Flowering plants are nearly impossible to come by in November, and leafy ones are all but spent, with just a few withered yellow or brown stalwarts hanging on for dear life. As autumn wears on, most gardeners are calling it a season and putting their planting beds to rest — but you don’t have to. A red twig dogwood is just the thing to brighten the late fall landscape with a shot of color when you need it most.
Unlike classic dogwood trees that put on their best show with large blooms in early spring, the red twig dogwood has smaller flowers but gorgeous, bright-red branches that look great all year long.
Red Twig Dogwood Basics
Growing Zones: 2-8
Bloom Time: Flowers in late spring; bright red branches all year long
Exposure: Full sun to part shade
Mature Size: Up to 9 feet tall and 5 feet in diameter
Notes: Red twig dogwoods form a vase-like shrub shape with an upright branching habit. Several tiny, white flowers form small florets in spring and are replace by small blue berries in summer. Green leaves turn red and are shed in autumn to reveal bright red branches for winter interest.
Growing Red Twig Dogwood in the Landscape
Red twig dogwoods can be planted alone as a specimen within a flower bed or foundation planting, or you can plant them in a hedge for major winter impact. Consider planting them in a spot where you can enjoy them from your windows in the winter. Although they tolerate partial shade, their bark color will be best when planted in full sun.
Planting Red Twig Dogwoods
To plant your red twig dogwood, dig a hole four times as wide and twice as deep as the root ball of your plant. Add compost to the hole and place your plant in it, adding back soil and compost until your dogwood sits at the same level it did in the pot. Backfill your hole with a 50/50 mixture of soil and compost, and press the soil firmly over the root ball.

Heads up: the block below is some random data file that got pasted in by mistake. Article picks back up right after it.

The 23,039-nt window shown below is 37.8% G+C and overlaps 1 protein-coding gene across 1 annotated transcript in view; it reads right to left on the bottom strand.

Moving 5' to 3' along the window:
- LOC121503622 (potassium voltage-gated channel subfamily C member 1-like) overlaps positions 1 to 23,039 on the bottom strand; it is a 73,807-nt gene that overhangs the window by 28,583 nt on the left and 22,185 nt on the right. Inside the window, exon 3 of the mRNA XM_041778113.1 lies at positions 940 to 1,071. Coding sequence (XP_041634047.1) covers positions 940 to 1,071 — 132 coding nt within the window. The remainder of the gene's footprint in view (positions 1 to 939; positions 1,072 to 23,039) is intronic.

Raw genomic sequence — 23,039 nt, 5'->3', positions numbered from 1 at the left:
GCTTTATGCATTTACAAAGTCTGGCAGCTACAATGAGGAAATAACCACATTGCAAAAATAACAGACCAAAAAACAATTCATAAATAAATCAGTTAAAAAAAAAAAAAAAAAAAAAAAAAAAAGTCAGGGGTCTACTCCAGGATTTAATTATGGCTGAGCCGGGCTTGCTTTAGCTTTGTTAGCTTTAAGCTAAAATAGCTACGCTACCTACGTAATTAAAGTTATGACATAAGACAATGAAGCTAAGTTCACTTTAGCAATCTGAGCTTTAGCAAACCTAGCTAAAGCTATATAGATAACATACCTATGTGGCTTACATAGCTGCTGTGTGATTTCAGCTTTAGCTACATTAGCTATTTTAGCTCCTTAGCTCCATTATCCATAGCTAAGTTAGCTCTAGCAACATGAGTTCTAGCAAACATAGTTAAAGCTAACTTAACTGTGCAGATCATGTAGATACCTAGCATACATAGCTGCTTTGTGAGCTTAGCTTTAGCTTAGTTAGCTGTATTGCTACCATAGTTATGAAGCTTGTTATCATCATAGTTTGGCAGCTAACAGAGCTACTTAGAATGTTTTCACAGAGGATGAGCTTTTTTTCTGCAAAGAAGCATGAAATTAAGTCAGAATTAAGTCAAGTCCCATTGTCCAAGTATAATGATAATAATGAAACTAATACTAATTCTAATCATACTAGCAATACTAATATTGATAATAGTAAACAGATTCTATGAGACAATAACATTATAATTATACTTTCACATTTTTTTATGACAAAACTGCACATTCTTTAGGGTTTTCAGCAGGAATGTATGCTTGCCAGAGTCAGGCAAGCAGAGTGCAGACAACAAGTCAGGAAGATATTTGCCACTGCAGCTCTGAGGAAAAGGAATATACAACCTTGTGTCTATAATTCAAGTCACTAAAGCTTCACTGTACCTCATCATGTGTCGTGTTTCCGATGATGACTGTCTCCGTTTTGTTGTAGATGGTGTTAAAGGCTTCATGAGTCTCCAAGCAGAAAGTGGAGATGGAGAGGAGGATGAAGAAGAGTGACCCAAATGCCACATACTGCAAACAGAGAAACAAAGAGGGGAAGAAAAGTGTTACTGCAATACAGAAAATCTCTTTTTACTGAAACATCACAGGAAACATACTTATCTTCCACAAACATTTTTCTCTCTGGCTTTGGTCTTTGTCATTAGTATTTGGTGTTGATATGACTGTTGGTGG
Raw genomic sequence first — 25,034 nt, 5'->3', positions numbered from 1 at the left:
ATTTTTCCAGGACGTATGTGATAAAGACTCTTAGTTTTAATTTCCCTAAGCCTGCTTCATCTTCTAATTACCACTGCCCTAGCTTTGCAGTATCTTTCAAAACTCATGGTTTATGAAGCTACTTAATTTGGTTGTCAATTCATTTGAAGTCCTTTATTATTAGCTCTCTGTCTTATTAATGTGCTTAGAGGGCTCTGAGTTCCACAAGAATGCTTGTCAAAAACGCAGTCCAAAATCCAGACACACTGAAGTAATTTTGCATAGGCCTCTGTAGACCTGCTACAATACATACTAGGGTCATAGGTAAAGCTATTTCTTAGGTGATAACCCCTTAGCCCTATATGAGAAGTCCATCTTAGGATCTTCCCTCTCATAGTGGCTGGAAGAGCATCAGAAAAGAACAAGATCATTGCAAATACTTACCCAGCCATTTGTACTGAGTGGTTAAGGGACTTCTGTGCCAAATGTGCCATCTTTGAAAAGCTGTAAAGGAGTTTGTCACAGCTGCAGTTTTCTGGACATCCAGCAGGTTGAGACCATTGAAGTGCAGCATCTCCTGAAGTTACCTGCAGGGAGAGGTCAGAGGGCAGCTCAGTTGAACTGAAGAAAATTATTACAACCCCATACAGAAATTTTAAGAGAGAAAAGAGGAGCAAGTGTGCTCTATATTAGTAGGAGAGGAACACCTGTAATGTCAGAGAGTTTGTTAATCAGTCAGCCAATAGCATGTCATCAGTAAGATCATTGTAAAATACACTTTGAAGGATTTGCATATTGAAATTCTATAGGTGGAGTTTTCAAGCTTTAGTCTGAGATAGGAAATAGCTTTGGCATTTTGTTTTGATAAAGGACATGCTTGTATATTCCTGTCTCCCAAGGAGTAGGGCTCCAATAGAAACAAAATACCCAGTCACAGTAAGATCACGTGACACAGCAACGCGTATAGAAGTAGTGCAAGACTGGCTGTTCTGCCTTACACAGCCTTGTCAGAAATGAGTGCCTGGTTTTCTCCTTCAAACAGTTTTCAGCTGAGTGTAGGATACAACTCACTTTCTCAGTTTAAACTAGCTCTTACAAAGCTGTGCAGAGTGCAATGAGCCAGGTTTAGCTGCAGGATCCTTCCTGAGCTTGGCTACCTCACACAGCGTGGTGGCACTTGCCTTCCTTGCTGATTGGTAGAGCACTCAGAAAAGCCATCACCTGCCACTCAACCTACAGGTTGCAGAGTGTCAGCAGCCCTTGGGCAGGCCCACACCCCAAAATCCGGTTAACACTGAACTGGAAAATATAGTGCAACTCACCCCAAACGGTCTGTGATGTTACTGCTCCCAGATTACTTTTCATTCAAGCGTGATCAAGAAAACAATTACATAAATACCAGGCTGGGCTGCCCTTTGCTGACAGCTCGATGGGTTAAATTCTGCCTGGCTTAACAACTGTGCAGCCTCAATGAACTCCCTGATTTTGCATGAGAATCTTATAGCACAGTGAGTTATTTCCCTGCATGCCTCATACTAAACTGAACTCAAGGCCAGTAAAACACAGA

Water your plant sufficiently and add a layer of mulch to create a well. Red twig dogwoods need steady moisture throughout the growing season, especially as they get established. If you create a raised ring of mulch around your plant, the water will be less likely to run off throughout the season. Your red twig dogwood will need to be watered weekly during its first season, and every other day in extreme warm or dry periods. These plants prefer wet conditions, so an inch of rain per week is the minimum requirement as it gets established.
Ongoing Care for Red Twig Dogwoods
To encourage healthy growth, fertilize your red twig dogwood each spring with a general-purpose garden fertilizer, following the directions on the package for trees and shrubs. You can also fertilize again in the fall with a fertilizer designed for acid-loving plants, though this is optional if your plants appear to be thriving without too much help.
Because the best color appears on the newest branches, pruning is an important part of maintaining your red twig dogwood. Every two to three years, use a bypass pruner to cut out the oldest, dullest branches. This will encourage new growth and make room for more vibrant branches by the time fall rolls around again.
Red twig dogwoods are occasionally bothered by aphids, which suck the sap from the plant’s branches. Though it’s unlikely that aphids will destroy your plant, they can weaken it, particular in a season of drought. Spraying the branches with an insecticidal soap will help control aphids and make sure that your red twig dogwood is ready for its close-up next November.